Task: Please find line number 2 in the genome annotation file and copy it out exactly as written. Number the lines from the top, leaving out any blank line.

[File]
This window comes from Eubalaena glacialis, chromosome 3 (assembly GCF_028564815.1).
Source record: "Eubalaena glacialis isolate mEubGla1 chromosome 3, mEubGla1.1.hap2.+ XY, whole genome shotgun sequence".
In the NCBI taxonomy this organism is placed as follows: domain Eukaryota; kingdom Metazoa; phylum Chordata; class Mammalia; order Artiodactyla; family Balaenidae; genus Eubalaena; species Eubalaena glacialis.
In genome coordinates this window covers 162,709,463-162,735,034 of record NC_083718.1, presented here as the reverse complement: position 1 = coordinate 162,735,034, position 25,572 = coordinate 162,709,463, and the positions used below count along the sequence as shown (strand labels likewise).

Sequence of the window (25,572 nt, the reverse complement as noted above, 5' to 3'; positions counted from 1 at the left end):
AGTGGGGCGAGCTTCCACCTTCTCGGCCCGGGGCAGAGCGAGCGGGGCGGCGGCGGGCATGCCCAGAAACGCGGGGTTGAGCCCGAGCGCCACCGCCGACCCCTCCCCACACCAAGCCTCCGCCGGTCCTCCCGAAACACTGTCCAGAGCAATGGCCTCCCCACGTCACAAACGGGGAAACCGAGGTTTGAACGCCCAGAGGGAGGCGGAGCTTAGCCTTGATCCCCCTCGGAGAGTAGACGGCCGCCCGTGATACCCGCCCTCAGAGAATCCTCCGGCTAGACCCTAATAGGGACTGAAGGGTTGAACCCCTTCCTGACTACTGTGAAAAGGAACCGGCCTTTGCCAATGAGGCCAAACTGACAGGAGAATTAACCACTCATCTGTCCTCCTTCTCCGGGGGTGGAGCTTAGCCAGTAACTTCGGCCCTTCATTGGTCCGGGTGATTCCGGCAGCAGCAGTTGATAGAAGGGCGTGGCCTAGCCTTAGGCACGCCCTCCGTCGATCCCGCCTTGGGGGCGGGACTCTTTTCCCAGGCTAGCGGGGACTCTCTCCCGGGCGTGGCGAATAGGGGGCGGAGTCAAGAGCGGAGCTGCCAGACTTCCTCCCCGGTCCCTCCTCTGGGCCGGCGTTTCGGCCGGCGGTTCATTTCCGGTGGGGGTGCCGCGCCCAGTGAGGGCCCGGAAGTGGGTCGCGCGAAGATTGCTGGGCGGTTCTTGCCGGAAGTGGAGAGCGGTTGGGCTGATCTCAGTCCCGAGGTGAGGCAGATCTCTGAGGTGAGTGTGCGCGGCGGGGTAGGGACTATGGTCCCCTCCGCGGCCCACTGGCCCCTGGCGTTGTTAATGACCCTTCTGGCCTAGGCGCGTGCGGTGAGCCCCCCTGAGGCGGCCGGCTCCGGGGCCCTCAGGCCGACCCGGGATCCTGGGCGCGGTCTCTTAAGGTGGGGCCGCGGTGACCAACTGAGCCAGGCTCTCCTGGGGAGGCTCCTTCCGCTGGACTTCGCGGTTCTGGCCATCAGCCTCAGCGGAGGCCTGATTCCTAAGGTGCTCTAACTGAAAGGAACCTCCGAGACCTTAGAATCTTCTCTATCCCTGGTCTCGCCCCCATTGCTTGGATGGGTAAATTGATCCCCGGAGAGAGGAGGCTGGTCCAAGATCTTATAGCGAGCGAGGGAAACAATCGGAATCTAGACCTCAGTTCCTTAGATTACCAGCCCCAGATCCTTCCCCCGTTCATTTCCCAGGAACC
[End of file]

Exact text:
Source record: "Eubalaena glacialis isolate mEubGla1 chromosome 3, mEubGla1.1.hap2.+ XY, whole genome shotgun sequence".